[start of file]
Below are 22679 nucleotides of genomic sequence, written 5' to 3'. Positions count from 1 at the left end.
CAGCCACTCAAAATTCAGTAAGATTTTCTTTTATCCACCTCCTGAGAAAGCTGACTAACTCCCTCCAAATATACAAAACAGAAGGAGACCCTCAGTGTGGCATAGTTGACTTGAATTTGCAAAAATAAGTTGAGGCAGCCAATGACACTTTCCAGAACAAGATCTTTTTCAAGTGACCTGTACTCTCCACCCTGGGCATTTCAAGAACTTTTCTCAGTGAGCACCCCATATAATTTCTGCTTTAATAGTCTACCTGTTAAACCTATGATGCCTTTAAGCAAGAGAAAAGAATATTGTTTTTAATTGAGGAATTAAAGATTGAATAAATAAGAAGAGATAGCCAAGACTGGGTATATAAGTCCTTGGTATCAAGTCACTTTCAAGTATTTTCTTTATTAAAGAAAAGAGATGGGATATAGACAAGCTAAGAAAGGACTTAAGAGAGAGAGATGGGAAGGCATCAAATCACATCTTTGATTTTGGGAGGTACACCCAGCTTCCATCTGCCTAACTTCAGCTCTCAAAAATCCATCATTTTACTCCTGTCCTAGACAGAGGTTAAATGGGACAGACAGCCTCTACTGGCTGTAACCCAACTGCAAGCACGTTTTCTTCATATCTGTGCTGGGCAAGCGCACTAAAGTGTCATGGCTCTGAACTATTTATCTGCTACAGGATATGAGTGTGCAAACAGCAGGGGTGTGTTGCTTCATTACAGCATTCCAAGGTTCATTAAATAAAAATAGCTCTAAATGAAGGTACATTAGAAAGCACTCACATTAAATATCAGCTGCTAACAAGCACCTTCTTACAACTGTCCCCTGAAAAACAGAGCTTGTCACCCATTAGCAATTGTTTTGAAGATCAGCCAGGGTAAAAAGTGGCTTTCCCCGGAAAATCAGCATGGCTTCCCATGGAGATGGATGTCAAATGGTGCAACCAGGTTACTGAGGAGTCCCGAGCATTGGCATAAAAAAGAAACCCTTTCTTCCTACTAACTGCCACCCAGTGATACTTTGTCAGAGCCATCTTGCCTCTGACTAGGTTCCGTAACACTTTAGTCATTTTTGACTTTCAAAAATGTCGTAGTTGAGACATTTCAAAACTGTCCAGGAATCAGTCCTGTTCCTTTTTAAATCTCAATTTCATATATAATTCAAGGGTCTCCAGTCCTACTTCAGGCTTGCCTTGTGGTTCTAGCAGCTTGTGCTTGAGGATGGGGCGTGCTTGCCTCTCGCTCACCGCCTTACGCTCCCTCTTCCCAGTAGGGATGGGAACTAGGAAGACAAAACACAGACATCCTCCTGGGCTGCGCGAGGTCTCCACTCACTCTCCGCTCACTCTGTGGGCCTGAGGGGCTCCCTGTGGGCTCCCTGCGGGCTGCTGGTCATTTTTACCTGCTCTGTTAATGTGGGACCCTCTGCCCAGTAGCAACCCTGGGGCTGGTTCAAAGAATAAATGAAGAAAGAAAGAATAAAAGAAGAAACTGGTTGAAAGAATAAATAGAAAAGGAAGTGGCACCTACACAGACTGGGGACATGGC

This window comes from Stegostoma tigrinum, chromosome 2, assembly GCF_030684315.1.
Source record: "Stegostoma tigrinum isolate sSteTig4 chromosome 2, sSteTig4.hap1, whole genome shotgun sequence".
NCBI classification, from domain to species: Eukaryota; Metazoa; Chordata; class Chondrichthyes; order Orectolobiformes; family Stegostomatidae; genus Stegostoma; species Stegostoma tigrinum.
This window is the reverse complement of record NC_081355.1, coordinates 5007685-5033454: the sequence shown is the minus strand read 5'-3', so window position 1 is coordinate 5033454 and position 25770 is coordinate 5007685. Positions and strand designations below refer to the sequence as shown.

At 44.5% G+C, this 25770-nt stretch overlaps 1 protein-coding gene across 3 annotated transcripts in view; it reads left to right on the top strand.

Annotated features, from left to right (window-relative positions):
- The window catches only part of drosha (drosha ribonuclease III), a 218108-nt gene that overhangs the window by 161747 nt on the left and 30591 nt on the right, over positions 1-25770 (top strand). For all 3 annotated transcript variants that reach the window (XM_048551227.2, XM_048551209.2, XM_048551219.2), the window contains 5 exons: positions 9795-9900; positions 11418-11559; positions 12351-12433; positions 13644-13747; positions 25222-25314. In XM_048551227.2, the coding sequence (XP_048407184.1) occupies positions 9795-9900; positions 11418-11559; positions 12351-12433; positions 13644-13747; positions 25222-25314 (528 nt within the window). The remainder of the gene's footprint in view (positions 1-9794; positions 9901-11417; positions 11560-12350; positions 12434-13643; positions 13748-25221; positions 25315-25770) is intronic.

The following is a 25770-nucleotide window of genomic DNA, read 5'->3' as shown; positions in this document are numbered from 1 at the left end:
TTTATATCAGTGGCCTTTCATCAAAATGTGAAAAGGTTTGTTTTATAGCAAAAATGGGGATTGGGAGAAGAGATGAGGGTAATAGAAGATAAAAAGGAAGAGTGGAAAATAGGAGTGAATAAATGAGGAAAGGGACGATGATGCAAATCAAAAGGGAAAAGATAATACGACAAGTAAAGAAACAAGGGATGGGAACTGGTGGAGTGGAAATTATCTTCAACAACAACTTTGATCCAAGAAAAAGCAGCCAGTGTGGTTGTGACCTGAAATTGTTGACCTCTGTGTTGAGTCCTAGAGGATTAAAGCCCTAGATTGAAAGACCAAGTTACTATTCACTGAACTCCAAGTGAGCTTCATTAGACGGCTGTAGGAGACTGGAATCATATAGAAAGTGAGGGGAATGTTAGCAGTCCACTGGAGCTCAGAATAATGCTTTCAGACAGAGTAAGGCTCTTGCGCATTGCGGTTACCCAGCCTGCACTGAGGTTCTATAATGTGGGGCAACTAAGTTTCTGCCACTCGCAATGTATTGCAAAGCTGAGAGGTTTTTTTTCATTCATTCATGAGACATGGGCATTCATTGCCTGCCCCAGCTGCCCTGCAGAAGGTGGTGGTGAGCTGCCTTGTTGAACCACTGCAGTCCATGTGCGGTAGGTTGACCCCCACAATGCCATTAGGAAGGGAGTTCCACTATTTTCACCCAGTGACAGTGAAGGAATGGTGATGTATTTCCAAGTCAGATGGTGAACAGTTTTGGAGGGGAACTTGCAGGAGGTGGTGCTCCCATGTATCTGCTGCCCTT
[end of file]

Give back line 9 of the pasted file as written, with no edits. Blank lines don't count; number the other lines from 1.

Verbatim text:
- The window catches only part of drosha (drosha ribonuclease III), a 218108-nt gene that overhangs the window by 161747 nt on the left and 30591 nt on the right, over positions 1-25770 (top strand). For all 3 annotated transcript variants that reach the window (XM_048551227.2, XM_048551209.2, XM_048551219.2), the window contains 5 exons: positions 9795-9900; positions 11418-11559; positions 12351-12433; positions 13644-13747; positions 25222-25314. In XM_048551227.2, the coding sequence (XP_048407184.1) occupies positions 9795-9900; positions 11418-11559; positions 12351-12433; positions 13644-13747; positions 25222-25314 (528 nt within the window). The remainder of the gene's footprint in view (positions 1-9794; positions 9901-11417; positions 11560-12350; positions 12434-13643; positions 13748-25221; positions 25315-25770) is intronic.